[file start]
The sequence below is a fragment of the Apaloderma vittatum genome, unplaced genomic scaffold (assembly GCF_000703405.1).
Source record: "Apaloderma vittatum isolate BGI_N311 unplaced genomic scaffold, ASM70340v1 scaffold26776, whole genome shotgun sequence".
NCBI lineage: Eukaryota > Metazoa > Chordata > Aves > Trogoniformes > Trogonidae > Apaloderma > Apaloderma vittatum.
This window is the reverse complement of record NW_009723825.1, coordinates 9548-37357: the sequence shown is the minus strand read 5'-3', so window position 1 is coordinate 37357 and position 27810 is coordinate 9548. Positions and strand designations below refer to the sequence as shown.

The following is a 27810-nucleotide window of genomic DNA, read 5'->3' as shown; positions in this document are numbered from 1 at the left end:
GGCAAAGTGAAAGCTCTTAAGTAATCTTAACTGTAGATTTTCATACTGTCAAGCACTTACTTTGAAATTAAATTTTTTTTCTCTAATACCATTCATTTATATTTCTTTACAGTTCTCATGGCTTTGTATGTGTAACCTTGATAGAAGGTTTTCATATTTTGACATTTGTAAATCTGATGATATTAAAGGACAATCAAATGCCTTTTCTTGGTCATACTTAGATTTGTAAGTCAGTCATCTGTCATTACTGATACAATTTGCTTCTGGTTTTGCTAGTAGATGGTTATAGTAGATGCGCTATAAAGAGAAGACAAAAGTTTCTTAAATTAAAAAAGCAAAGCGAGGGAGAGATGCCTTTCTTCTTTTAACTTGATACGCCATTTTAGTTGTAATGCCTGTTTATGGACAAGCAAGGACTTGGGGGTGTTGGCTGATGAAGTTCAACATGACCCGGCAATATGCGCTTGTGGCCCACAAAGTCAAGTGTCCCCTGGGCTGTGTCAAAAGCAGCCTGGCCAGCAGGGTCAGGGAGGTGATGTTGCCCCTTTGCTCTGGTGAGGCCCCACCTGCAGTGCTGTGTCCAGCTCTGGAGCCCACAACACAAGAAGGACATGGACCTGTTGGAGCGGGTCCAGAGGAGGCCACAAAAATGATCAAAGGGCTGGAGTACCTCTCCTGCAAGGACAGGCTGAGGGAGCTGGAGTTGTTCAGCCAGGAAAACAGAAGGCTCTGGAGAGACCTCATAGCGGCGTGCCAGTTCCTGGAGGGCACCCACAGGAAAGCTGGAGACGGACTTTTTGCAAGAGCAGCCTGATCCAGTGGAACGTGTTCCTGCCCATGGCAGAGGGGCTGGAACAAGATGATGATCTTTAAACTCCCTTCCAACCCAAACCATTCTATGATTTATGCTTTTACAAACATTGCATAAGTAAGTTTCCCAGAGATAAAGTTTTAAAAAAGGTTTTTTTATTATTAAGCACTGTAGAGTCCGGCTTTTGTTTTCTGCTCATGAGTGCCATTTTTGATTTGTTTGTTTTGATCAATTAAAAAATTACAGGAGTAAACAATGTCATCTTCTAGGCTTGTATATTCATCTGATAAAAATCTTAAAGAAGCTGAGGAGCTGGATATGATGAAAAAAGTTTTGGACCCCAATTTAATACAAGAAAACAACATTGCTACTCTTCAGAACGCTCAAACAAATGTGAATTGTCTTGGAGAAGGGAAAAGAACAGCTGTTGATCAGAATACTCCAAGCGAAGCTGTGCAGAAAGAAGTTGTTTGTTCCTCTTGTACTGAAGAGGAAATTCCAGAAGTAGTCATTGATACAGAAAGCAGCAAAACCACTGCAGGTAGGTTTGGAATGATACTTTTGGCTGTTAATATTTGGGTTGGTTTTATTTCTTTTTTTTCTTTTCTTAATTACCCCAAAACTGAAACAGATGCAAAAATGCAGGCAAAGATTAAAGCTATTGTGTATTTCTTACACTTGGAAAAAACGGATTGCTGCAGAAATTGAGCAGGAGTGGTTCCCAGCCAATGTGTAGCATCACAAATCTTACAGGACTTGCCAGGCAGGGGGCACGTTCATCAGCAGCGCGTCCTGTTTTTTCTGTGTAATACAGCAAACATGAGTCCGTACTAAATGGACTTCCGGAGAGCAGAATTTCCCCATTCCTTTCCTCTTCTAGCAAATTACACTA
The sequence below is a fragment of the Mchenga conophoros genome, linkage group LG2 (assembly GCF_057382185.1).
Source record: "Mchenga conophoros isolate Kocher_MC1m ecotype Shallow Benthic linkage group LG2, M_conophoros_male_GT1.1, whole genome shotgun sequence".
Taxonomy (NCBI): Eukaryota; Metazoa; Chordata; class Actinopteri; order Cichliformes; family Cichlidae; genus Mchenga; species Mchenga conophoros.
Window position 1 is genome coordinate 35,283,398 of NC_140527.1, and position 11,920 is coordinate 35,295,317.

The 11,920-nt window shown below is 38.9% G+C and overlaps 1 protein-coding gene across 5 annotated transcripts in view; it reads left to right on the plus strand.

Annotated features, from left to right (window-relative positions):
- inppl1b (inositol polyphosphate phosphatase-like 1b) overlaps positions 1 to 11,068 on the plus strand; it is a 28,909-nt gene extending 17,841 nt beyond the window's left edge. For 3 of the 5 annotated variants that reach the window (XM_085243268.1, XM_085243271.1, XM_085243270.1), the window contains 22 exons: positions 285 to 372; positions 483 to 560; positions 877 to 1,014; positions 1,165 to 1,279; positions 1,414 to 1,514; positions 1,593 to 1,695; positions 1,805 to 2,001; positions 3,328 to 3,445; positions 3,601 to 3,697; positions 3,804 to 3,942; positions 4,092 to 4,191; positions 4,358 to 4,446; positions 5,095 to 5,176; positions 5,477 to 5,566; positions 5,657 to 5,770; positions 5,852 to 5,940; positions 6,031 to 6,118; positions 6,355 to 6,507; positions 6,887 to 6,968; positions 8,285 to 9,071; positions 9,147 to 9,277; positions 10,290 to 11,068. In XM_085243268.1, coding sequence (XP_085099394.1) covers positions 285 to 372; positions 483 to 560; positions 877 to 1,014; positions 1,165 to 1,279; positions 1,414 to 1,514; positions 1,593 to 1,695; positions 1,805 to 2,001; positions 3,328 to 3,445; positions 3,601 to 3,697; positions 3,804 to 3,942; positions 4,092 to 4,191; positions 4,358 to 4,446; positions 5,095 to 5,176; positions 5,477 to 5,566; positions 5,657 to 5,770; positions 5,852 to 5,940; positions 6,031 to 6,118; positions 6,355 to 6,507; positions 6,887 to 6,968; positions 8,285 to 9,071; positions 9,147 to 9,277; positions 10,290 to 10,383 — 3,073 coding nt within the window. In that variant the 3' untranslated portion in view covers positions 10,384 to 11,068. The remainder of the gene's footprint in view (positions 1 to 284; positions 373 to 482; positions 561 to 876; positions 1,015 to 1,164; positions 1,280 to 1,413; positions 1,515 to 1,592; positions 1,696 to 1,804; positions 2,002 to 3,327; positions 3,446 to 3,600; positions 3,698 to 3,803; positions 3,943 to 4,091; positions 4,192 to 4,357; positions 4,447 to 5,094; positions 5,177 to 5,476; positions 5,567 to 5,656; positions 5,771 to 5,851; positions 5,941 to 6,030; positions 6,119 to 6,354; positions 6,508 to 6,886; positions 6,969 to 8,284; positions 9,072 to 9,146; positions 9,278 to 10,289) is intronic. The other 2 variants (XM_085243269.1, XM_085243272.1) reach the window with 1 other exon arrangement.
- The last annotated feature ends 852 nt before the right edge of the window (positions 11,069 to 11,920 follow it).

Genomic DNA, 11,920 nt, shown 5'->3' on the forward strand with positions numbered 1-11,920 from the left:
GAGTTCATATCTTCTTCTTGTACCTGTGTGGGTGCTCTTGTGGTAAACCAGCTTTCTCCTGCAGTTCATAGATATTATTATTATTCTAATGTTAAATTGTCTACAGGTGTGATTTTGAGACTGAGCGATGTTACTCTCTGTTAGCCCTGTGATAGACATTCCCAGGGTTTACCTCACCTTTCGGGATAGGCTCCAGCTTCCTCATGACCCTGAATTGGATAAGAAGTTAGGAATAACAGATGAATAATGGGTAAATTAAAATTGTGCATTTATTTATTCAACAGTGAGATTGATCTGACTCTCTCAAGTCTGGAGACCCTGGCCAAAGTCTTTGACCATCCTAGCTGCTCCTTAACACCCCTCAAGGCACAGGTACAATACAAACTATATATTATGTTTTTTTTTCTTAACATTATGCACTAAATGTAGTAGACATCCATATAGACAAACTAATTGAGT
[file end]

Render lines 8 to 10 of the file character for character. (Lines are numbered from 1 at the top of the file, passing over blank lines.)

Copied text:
Source record: "Mchenga conophoros isolate Kocher_MC1m ecotype Shallow Benthic linkage group LG2, M_conophoros_male_GT1.1, whole genome shotgun sequence".
Taxonomy (NCBI): Eukaryota; Metazoa; Chordata; class Actinopteri; order Cichliformes; family Cichlidae; genus Mchenga; species Mchenga conophoros.
Window position 1 is genome coordinate 35,283,398 of NC_140527.1, and position 11,920 is coordinate 35,295,317.